This week I’m feeling generally upbeat and that all things are possible. It’s nice. I saw my pal Theo for supper – he lives in the UK and we catch up each year when he comes over for the Argus Cycle tour. The cross-peninsula bike ride has been rerouted this year by the disaster that has been a week-long fire – burning through our mountains, fanned on by an unseasonal South Easter. March is usually the time of year that the wind drops, but not this time. The smoke and loss made us all take a look at our lives and be grateful.
Small acts of kindness have been popping up all over, one of which really touched my heart. A woman told me today that the baboons who live in an extended tribe above her house have come down into the garden. They can be pests because they are smart as hell and can figure out how to get into houses and cars. Taking what they want and strewing the rest around. They are big, ugly buggers and can be aggressive too.
“I have put out food and water for them”, she said, “I know we aren’t supposed to, but they were sitting at the bottom of the garden, and I could see some of them were burnt. Their fur was singed. And when I went out today, some of the mothers were sitting nursing their babies and they had nothing to give them and there were tears running down their cheeks. I promise I am not making this up. They were tears. None of them came towards me, and my dogs didn’t chase them. It’s like we all understood that things were bad. So I put out fruit and loaves of bread and carrots and fresh natural things. And they took them all and sat together and ate them. It broke my heart. They have no-where to go. I just don’t know what they are going to do.” No-one knows how this fire started, and the loss has been immense to humans and to our environment. But even more so to the animals. The woman was right – they have nowhere to go. I also don’t know what they are going to do.
So the first thing I want to celebrate today is the effort made by Capetonians to put the fire out. To the fire fighters and helicopter pilots who battled the blaze – I salute you. To the regular folk who provided sustenance, clean clothing, water and (in one case) live piano music at dawn – I am proud to live among you. I know the rains will come and Cape Town will be reinvigorated, and the fynbos that covers the mountain will regrow. And I hope we will remember that we are better together than we are apart.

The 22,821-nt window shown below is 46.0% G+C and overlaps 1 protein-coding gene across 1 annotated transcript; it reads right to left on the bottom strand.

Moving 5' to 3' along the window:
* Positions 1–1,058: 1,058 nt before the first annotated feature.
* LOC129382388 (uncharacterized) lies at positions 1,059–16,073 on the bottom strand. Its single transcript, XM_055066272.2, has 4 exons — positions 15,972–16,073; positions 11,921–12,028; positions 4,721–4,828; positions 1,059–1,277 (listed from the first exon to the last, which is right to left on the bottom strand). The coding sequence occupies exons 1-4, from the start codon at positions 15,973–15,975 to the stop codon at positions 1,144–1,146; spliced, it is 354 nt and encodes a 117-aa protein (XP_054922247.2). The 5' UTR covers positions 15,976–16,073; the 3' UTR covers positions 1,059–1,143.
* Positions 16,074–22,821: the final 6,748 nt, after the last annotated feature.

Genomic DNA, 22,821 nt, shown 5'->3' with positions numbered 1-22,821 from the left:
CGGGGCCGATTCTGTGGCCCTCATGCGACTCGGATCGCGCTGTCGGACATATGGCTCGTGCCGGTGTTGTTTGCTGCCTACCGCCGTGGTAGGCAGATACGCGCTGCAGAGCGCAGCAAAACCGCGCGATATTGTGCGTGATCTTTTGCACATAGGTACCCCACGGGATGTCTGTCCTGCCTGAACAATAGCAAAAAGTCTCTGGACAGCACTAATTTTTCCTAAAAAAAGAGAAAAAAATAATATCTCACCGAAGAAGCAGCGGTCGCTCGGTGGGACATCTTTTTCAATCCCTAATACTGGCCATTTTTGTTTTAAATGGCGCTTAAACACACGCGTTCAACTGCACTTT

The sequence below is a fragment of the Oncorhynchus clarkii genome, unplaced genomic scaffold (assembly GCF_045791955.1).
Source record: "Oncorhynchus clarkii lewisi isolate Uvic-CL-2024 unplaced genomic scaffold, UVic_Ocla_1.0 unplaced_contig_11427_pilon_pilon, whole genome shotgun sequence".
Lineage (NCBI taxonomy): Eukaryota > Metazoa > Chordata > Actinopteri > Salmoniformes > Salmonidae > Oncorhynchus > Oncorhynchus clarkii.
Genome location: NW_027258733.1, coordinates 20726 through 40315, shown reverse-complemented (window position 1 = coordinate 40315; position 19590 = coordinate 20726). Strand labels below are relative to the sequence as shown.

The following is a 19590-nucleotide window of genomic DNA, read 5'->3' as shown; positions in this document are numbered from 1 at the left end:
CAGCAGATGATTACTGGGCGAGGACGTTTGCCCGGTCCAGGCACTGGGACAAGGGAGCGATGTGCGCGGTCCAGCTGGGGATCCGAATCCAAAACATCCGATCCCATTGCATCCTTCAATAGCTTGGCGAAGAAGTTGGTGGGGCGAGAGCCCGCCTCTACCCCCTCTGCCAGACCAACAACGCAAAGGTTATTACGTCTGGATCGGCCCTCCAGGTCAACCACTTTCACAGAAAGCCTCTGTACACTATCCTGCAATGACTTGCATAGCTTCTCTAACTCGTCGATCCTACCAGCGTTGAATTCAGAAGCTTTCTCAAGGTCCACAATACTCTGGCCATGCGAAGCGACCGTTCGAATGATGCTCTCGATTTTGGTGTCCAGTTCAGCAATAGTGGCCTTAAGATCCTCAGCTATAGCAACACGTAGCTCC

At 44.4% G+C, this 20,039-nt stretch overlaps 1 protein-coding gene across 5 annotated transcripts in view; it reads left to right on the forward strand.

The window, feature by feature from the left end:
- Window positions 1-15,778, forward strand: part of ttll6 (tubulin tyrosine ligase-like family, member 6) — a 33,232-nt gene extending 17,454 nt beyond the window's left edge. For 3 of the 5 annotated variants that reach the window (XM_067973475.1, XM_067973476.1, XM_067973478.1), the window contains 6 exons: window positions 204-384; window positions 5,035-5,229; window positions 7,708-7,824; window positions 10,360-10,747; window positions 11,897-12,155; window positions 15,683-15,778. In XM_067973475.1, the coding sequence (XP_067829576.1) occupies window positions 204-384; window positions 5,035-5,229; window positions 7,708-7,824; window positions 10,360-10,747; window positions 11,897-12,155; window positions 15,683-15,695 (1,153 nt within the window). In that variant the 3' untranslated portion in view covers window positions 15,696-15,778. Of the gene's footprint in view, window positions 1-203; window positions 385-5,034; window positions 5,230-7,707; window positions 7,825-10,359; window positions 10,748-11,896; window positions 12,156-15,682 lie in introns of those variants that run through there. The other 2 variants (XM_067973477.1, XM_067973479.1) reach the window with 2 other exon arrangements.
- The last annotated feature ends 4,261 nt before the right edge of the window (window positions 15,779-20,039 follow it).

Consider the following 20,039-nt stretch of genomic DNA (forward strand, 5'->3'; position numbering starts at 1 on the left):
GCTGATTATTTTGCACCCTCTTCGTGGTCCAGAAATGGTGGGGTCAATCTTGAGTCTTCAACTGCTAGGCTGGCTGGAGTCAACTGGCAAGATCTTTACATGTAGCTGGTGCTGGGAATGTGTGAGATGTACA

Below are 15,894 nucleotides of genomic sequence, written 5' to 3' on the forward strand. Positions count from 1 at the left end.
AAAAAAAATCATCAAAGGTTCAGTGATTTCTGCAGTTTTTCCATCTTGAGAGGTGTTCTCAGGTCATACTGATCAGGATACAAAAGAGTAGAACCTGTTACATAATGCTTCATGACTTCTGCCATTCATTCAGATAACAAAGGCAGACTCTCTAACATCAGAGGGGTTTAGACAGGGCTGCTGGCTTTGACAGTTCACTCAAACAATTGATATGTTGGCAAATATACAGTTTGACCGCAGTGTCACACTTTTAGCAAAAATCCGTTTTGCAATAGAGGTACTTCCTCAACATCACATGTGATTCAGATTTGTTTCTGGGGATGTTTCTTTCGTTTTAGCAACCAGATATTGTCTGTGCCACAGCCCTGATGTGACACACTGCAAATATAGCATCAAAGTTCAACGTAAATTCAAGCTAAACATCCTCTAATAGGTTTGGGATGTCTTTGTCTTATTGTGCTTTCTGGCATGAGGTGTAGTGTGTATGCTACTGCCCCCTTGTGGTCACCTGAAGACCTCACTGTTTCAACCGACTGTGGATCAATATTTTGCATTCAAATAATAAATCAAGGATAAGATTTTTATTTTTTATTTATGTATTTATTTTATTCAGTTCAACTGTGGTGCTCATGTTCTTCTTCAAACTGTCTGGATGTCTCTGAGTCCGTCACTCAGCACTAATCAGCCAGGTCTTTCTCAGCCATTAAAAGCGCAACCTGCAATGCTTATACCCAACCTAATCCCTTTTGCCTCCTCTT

Second: There has been a lot over the past week about the horror that is ISIS, and the extrapolation of that is a generalised blaming of a religion, of a people and of an ancient culture that has given us great thinkers and poets and writers and painters. I saw this quote and thought it was worth remembering that there are people stained by these events, who neither have nor want any part of them. Who despair along with us, and who are also desperately concerned that this situation is not going to end well. Let’s think before we damn.
Third: I’ve been having a Stevie Wonder week – I might even have been seen grooving around the kitchen with Jack barking at my heels. I defy you to sit still to Superstition or Higher Ground. Time for Stevie to make a new album.
and lastly: Whimsical Paper Sculptures by Harriet Aston. Makes me want to try my hand at arty things.
(Images of Flowers and Sunset copyright campari&sofa, image of Harriet Aston Sculpture from Livingetc. Fire photos uncredited from Facebook. If either of those flowers is your, please let us know, we will credit you with joy.)